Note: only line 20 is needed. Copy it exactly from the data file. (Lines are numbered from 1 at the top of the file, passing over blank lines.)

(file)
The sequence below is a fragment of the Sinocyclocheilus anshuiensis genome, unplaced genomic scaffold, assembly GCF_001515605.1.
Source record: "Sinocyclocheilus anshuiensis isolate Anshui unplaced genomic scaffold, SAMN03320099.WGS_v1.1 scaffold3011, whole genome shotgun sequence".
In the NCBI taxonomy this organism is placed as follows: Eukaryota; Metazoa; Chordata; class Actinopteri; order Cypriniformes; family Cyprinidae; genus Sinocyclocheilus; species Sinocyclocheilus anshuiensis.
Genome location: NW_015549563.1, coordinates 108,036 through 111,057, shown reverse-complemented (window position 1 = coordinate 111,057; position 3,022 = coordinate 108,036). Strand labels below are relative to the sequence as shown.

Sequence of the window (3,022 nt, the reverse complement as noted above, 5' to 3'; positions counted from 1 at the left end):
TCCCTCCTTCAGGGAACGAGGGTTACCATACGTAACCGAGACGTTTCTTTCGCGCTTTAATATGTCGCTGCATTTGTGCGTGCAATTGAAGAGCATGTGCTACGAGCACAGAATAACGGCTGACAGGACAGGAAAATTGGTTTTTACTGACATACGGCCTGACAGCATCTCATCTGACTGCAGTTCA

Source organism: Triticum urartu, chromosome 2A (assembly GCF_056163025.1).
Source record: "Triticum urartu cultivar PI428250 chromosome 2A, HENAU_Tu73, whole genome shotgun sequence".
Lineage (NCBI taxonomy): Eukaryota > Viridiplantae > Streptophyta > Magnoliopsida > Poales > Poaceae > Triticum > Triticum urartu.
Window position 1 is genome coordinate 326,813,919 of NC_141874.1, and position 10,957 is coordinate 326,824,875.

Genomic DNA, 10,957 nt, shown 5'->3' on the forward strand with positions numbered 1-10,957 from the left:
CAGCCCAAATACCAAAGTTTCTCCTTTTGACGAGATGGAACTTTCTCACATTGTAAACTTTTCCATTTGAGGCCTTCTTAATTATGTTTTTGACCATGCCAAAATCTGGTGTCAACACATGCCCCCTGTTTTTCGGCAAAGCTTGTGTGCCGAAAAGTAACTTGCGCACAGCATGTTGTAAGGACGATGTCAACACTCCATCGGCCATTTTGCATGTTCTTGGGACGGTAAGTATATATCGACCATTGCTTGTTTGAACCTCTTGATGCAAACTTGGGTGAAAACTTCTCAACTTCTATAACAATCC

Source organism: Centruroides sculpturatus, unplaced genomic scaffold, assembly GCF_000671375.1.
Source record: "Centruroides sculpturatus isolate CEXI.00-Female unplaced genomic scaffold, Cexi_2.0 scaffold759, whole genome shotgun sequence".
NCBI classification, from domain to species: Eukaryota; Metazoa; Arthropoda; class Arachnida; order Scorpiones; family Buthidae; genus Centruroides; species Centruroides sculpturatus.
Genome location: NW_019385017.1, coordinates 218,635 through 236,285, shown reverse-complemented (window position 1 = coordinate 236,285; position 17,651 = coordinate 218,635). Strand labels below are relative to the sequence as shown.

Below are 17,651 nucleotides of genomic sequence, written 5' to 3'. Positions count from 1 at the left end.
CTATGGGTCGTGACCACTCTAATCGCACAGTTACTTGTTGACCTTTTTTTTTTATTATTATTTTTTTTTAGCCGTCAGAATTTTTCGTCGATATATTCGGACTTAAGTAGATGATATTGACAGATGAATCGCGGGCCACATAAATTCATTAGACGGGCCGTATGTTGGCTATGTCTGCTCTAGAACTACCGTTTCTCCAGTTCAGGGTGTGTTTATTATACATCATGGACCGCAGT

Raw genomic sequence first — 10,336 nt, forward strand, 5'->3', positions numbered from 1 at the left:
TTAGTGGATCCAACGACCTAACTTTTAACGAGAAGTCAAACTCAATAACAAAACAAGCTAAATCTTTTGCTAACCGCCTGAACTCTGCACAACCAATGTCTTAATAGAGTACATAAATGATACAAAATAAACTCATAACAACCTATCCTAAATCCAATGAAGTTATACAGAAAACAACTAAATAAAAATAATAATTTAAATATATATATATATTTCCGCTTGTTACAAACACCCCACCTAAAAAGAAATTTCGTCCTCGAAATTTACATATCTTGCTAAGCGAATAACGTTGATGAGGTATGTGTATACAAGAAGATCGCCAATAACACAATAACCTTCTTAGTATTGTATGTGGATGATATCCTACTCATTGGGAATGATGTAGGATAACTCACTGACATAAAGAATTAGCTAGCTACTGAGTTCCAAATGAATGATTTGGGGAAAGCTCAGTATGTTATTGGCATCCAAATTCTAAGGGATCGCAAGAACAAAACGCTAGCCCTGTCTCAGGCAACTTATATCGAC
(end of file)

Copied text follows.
TTAGTGGATCCAACGACCTAACTTTTAACGAGAAGTCAAACTCAATAACAAAACAAGCTAAATCTTTTGCTAACCGCCTGAACTCTGCACAACCAATGTCTTAATAGAGTACATAAATGATACAAAATAAACTCATAACAACCTATCCTAAATCCAATGAAGTTATACAGAAAACAACTAAATAAAAATAATAATTTAAATATATATATATATTTCCGCTTGTTACAAACACCCCACCTAAAAAGAAATTTCGTCCTCGAAATTTACATATCTTGCTAAGCGAATAACGTTGATGAGGTATGTGTATACAAGAAGATCGCCAATAACACAATAACCTTCTTAGTATTGTATGTGGATGATATCCTACTCATTGGGAATGATGTAGGATAACTCACTGACATAAAGAATTAGCTAGCTACTGAGTTCCAAATGAATGATTTGGGGAAAGCTCAGTATGTTATTGGCATCCAAATTCTAAGGGATCGCAAGAACAAAACGCTAGCCCTGTCTCAGGCAACTTATATCGAC